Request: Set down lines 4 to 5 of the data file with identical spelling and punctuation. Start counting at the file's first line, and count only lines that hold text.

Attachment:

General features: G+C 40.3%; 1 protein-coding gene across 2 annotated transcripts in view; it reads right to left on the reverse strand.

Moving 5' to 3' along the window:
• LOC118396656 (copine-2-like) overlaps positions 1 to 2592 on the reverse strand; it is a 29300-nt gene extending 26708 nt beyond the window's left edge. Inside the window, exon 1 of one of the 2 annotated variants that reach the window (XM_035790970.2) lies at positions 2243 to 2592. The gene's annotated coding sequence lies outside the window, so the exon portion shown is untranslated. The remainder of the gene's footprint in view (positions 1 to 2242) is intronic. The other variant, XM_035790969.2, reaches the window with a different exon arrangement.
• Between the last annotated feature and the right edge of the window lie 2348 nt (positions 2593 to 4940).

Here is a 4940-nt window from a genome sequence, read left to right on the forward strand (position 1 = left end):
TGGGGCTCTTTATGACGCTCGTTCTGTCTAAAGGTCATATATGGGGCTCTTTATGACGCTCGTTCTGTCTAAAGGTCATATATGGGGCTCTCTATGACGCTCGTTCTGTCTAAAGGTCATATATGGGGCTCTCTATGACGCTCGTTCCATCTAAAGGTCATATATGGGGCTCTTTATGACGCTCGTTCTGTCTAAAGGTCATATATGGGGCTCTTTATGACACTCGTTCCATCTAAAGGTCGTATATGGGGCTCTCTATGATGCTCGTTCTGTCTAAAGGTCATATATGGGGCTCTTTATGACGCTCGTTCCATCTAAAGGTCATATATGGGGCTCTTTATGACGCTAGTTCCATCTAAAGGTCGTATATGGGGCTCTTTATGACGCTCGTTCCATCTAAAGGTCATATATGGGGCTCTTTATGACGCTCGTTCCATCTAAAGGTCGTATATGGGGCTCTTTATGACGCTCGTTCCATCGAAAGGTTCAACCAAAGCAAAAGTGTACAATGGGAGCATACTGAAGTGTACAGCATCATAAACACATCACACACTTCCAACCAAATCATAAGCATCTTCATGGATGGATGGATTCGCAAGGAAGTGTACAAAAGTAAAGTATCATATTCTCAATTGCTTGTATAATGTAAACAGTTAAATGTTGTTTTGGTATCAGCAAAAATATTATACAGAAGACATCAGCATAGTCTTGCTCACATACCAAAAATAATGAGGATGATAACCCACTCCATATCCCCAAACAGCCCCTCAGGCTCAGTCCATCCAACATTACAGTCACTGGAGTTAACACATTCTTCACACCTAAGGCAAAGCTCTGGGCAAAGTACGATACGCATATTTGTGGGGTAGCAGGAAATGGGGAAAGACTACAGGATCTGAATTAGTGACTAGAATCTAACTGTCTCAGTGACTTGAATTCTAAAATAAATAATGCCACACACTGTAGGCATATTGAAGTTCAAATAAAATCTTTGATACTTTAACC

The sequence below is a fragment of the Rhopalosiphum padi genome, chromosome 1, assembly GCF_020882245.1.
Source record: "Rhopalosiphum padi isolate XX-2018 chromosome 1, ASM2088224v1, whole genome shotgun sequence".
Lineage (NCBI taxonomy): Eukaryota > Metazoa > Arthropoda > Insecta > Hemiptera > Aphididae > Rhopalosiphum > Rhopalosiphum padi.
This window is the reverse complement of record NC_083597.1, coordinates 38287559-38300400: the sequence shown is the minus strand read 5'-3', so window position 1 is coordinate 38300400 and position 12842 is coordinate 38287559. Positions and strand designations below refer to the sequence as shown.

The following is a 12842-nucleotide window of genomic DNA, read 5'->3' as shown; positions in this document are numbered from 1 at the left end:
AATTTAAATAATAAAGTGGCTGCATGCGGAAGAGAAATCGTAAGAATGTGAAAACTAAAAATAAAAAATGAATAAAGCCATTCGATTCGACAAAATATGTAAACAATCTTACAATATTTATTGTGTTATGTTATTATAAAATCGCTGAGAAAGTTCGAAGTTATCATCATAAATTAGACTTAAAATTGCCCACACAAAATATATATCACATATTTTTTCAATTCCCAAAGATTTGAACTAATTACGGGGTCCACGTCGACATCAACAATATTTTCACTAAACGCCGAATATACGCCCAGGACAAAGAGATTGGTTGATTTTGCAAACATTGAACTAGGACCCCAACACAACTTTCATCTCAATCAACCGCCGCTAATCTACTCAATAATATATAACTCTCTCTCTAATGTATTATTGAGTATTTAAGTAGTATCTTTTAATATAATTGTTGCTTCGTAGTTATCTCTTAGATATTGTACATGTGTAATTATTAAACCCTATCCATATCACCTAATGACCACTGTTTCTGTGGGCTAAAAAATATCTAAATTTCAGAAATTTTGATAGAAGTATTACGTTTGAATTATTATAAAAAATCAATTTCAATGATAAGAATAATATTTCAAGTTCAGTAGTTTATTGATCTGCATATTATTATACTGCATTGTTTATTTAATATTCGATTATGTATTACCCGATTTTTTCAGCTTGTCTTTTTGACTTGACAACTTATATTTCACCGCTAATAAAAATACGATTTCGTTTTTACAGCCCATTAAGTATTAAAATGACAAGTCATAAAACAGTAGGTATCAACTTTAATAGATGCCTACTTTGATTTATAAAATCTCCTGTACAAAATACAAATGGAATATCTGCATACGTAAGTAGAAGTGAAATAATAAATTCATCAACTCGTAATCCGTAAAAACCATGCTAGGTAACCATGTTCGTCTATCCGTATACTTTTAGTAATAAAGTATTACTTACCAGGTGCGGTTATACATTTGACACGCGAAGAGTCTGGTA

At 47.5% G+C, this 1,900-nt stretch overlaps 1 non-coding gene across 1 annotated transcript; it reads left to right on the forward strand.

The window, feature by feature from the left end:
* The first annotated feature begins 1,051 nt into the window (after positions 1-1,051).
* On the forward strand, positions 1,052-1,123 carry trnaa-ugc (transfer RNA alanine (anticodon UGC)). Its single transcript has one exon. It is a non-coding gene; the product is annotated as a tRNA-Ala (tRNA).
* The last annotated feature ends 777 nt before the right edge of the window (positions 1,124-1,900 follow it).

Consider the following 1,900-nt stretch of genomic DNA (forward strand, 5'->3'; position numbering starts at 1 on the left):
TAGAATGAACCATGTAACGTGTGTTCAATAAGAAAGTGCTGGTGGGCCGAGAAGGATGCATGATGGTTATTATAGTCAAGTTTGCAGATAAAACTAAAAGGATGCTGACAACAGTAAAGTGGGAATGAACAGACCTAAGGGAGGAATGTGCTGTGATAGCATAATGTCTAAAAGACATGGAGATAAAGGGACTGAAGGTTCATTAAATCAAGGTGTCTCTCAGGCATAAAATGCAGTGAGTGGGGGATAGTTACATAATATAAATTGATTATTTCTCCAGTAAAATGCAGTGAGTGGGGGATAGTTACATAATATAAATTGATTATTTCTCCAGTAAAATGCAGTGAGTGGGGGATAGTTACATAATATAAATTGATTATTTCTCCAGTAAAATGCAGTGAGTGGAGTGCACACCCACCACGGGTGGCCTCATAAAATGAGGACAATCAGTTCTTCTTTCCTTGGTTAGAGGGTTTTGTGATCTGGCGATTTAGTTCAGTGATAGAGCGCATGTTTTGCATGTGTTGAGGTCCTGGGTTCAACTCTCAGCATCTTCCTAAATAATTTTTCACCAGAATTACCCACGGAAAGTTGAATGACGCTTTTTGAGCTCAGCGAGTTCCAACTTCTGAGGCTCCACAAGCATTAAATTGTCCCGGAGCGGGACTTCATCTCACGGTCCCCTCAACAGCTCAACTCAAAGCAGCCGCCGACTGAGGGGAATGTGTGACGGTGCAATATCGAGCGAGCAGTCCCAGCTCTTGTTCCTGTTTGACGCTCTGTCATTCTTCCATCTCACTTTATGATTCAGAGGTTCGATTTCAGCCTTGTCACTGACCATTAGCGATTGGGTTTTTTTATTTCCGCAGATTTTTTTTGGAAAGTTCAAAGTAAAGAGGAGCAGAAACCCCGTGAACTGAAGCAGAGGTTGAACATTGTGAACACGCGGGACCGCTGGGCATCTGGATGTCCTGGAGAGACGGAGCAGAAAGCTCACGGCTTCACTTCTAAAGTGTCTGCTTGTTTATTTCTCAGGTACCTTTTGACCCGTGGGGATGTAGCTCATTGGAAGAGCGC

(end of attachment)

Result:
• Between the last annotated feature and the right edge of the window lie 2348 nt (positions 2593 to 4940).

Here is a 4940-nt window from a genome sequence, read left to right on the forward strand (position 1 = left end):